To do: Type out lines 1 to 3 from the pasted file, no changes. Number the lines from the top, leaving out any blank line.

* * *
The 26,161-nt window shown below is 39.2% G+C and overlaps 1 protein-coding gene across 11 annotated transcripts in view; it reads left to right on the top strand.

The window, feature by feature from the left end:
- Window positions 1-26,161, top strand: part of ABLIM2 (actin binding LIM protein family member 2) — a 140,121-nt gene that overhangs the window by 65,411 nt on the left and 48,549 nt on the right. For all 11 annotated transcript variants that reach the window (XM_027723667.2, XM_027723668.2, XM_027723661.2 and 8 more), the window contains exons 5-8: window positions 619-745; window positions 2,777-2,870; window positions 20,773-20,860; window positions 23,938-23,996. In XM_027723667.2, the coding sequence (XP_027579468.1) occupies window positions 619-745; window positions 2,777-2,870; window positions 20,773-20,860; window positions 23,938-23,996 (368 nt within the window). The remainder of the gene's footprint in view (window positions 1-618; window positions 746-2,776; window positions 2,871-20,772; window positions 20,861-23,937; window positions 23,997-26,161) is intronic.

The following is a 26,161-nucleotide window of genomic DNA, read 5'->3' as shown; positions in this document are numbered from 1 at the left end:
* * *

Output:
The 26,161-nt window shown below is 39.2% G+C and overlaps 1 protein-coding gene across 11 annotated transcripts in view; it reads left to right on the top strand.

The window, feature by feature from the left end:
- Window positions 1-26,161, top strand: part of ABLIM2 (actin binding LIM protein family member 2) — a 140,121-nt gene that overhangs the window by 65,411 nt on the left and 48,549 nt on the right. For all 11 annotated transcript variants that reach the window (XM_027723667.2, XM_027723668.2, XM_027723661.2 and 8 more), the window contains exons 5-8: window positions 619-745; window positions 2,777-2,870; window positions 20,773-20,860; window positions 23,938-23,996. In XM_027723667.2, the coding sequence (XP_027579468.1) occupies window positions 619-745; window positions 2,777-2,870; window positions 20,773-20,860; window positions 23,938-23,996 (368 nt within the window). The remainder of the gene's footprint in view (window positions 1-618; window positions 746-2,776; window positions 2,871-20,772; window positions 20,861-23,937; window positions 23,997-26,161) is intronic.